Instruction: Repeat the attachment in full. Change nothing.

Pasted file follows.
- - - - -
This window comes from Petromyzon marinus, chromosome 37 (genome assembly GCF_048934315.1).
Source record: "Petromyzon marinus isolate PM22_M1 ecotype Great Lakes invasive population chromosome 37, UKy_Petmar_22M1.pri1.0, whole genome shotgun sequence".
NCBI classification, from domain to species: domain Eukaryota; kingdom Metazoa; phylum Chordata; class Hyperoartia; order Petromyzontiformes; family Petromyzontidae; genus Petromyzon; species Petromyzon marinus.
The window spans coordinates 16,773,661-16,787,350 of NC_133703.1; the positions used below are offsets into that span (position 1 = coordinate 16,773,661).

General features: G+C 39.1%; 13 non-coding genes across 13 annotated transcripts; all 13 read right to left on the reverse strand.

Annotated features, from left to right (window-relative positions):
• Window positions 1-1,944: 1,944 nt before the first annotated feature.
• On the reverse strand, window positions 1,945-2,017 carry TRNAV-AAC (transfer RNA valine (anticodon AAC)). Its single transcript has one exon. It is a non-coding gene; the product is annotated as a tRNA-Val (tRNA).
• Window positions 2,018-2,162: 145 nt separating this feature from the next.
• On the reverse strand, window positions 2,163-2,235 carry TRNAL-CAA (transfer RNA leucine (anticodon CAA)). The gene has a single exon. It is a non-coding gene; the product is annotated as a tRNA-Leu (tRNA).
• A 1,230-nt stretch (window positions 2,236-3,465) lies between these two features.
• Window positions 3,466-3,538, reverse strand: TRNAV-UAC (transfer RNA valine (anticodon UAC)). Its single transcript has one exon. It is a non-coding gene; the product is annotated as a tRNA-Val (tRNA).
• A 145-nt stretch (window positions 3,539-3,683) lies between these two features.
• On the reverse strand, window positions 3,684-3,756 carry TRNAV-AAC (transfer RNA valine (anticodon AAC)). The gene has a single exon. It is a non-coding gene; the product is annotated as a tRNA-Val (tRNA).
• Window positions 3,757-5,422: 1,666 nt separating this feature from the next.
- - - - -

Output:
This window comes from Petromyzon marinus, chromosome 37 (genome assembly GCF_048934315.1).
Source record: "Petromyzon marinus isolate PM22_M1 ecotype Great Lakes invasive population chromosome 37, UKy_Petmar_22M1.pri1.0, whole genome shotgun sequence".
NCBI classification, from domain to species: domain Eukaryota; kingdom Metazoa; phylum Chordata; class Hyperoartia; order Petromyzontiformes; family Petromyzontidae; genus Petromyzon; species Petromyzon marinus.
The window spans coordinates 16,773,661-16,787,350 of NC_133703.1; the positions used below are offsets into that span (position 1 = coordinate 16,773,661).

General features: G+C 39.1%; 13 non-coding genes across 13 annotated transcripts; all 13 read right to left on the reverse strand.

Annotated features, from left to right (window-relative positions):
• Window positions 1-1,944: 1,944 nt before the first annotated feature.
• On the reverse strand, window positions 1,945-2,017 carry TRNAV-AAC (transfer RNA valine (anticodon AAC)). Its single transcript has one exon. It is a non-coding gene; the product is annotated as a tRNA-Val (tRNA).
• Window positions 2,018-2,162: 145 nt separating this feature from the next.
• On the reverse strand, window positions 2,163-2,235 carry TRNAL-CAA (transfer RNA leucine (anticodon CAA)). The gene has a single exon. It is a non-coding gene; the product is annotated as a tRNA-Leu (tRNA).
• A 1,230-nt stretch (window positions 2,236-3,465) lies between these two features.
• Window positions 3,466-3,538, reverse strand: TRNAV-UAC (transfer RNA valine (anticodon UAC)). Its single transcript has one exon. It is a non-coding gene; the product is annotated as a tRNA-Val (tRNA).
• A 145-nt stretch (window positions 3,539-3,683) lies between these two features.
• On the reverse strand, window positions 3,684-3,756 carry TRNAV-AAC (transfer RNA valine (anticodon AAC)). The gene has a single exon. It is a non-coding gene; the product is annotated as a tRNA-Val (tRNA).
• Window positions 3,757-5,422: 1,666 nt separating this feature from the next.